Recommendation 1. Maximize impact of opportunities under the Every Student Succeeds Act (ESSA) to support practices that recognize the impact of adverse childhood experiences (ACEs) on learning.

Section 4108 of the Every Student Succeeds Act requires every district that receives funds under Title I, Part A to use a portion of its funds to foster safe and supportive school environments. Options for meeting this requirement include programs, services, supports, and staff development based on evidence-based, trauma-informed practices, and training for school personnel in effective and trauma-informed practices in classroom management. District officials should strongly consider the inclusion of these options as part of a comprehensive approach to meeting the needs of their most vulnerable students. Other education-focused organizations may have roles to play in preparing guidance for districts about how to maximize the impact of these activities. Field leaders in other states—including the Compassionate Schools Initiative in Washington state and the Massachusetts Trauma & Learning Policy Initiative, as well as North Carolina pioneer Buncombe County Schools—can serve as sources of model programs and materials, as well as thought partners in new program design.

In addition, under Sections 2102 and 2103 of the Act (Title II, Part A), states may use federal funds provided through formula grants for supporting effective instruction to carry out in-service training for school staff to help them understand when and how to refer students affected by ACEs for appropriate treatment and intervention services. Permissible uses for these funds also include a variety of options that support education professionals in recognizing and addressing the specific needs of vulnerable students.

These sections of the federal law place identifying and addressing childhood trauma and other variables linked to poverty alongside policy options for recruiting and retaining effective teachers and school leaders, maximizing the impact of early childhood education, using data to improve student achievement, and serving students with disabilities. This inclusion parallels the recommendations of the Equity and Excellence Commission’s report, signaling that children’s experiences with poverty have taken their place alongside other significant variables impacting student achievement in the federal education policy framework.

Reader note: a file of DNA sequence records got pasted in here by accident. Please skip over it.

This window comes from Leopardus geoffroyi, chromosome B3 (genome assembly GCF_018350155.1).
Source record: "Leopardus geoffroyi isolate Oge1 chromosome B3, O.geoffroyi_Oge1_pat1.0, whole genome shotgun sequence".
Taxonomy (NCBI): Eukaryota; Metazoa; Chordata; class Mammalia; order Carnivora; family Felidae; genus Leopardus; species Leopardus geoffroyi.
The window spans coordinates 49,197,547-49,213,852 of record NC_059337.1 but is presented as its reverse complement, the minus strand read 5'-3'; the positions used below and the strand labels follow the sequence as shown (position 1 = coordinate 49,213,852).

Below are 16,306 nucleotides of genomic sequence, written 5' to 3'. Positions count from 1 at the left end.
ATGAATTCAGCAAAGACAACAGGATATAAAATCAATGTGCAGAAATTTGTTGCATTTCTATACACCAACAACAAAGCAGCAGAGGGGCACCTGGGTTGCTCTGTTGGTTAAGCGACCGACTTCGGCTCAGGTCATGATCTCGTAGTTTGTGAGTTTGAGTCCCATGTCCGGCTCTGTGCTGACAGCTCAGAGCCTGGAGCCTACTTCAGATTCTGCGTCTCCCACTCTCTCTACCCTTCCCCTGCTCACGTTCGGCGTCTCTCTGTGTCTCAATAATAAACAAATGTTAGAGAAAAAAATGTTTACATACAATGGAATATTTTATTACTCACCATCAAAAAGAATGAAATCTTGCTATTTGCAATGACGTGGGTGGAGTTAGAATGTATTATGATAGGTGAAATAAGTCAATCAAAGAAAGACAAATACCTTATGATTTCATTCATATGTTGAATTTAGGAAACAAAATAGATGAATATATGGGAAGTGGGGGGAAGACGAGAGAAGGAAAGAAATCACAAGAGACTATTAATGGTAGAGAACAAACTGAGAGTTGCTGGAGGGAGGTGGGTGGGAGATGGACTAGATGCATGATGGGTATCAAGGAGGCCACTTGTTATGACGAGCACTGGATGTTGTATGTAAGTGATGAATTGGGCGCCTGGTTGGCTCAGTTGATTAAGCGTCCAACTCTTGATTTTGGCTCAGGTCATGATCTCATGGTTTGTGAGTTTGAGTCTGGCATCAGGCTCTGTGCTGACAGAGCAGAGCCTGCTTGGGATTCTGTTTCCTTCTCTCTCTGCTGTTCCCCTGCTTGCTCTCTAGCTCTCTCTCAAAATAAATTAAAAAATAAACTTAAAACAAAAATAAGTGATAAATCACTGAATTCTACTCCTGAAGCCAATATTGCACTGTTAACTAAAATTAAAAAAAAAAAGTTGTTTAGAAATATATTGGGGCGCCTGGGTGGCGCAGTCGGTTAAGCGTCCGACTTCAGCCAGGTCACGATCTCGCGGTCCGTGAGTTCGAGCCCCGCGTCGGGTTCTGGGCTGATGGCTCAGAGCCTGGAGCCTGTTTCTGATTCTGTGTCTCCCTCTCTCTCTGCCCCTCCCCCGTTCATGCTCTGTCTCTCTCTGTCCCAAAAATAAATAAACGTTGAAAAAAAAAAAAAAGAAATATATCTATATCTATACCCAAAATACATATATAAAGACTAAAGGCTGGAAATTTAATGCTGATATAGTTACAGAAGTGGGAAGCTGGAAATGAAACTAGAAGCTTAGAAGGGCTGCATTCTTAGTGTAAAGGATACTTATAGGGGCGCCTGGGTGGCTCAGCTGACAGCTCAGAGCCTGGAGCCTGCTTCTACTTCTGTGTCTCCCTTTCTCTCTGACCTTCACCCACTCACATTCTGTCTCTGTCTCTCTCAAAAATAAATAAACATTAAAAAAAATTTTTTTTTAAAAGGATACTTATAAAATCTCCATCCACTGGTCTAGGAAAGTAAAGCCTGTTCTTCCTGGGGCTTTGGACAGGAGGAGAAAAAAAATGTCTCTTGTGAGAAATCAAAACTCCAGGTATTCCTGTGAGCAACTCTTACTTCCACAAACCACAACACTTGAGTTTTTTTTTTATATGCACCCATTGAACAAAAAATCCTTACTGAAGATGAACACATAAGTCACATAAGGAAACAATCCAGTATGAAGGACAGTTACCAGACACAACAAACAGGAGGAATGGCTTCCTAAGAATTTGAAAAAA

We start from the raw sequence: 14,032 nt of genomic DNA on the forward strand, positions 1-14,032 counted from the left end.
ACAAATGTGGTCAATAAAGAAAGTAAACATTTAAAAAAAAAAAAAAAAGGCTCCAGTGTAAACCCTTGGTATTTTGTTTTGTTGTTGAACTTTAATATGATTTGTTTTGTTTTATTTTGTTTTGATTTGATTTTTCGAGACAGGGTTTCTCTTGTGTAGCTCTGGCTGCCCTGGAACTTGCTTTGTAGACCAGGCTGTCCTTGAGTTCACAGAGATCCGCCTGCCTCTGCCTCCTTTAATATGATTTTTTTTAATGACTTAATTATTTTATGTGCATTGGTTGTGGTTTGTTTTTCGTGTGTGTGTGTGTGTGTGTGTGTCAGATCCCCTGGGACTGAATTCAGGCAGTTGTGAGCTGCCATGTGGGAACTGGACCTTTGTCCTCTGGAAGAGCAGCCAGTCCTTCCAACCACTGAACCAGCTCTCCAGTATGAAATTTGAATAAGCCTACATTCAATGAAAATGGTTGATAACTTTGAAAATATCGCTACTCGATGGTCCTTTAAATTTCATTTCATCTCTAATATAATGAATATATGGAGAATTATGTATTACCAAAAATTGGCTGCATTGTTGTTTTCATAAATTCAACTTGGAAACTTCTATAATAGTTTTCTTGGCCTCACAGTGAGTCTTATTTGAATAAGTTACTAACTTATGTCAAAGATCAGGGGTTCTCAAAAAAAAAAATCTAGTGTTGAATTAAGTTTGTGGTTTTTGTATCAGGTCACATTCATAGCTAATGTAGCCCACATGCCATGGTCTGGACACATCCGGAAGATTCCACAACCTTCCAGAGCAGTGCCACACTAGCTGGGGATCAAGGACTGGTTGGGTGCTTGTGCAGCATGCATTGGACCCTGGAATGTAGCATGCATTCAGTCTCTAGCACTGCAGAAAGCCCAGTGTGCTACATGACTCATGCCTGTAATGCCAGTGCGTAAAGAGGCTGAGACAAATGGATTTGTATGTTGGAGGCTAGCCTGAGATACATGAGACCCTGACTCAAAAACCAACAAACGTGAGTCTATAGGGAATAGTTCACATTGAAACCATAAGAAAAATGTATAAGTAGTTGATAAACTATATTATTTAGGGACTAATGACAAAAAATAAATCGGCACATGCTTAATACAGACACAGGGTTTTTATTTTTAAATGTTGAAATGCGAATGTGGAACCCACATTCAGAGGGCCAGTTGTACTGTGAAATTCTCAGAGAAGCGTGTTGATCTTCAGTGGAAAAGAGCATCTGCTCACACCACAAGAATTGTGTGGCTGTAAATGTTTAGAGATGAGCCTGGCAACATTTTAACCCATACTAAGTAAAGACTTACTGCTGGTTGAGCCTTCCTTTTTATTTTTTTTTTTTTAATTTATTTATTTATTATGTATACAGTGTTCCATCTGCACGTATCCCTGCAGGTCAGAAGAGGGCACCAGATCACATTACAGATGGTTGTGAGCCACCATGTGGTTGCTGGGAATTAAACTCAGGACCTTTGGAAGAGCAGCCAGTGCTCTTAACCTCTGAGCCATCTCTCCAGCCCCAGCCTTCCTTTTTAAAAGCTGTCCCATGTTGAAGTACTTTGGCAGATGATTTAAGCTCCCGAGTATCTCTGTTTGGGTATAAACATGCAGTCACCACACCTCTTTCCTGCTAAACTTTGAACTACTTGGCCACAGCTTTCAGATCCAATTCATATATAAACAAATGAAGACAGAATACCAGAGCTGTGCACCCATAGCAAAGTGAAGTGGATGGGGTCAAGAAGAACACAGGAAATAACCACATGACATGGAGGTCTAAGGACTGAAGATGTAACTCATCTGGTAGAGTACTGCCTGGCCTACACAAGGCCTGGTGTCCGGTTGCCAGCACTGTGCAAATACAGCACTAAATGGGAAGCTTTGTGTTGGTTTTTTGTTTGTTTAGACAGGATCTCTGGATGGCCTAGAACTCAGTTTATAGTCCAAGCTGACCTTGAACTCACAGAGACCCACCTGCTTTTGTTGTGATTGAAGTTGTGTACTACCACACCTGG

Finally, maximizing the opportunity under ESSA to address the impact of adverse childhood experiences on student learning will require thoughtful development of North Carolina’s state ESSA plan, which the Department of Public Instruction is now crafting and will submit by March 2017. Each state is required to develop its own plan to comply with the new federal law and address issues including school accountability, student assessment, support for struggling schools, and other issues. Expanded state authority in this new era in federal policy, and the focus on the whole child within the federal legislation, make this the perfect moment to intentionally address the issue of childhood trauma in development and implementation of a comprehensive state plan. The other recommendations below provide options for state policy and programmatic interventions that can help teachers and other school-based professionals recognize and respond to the behavioral manifestations of trauma and other impacts of ACEs on learning.

Recommendation 2. Design “on-ramps” for educators to increase awareness of ACEs, their impact on learning, and appropriate interventions.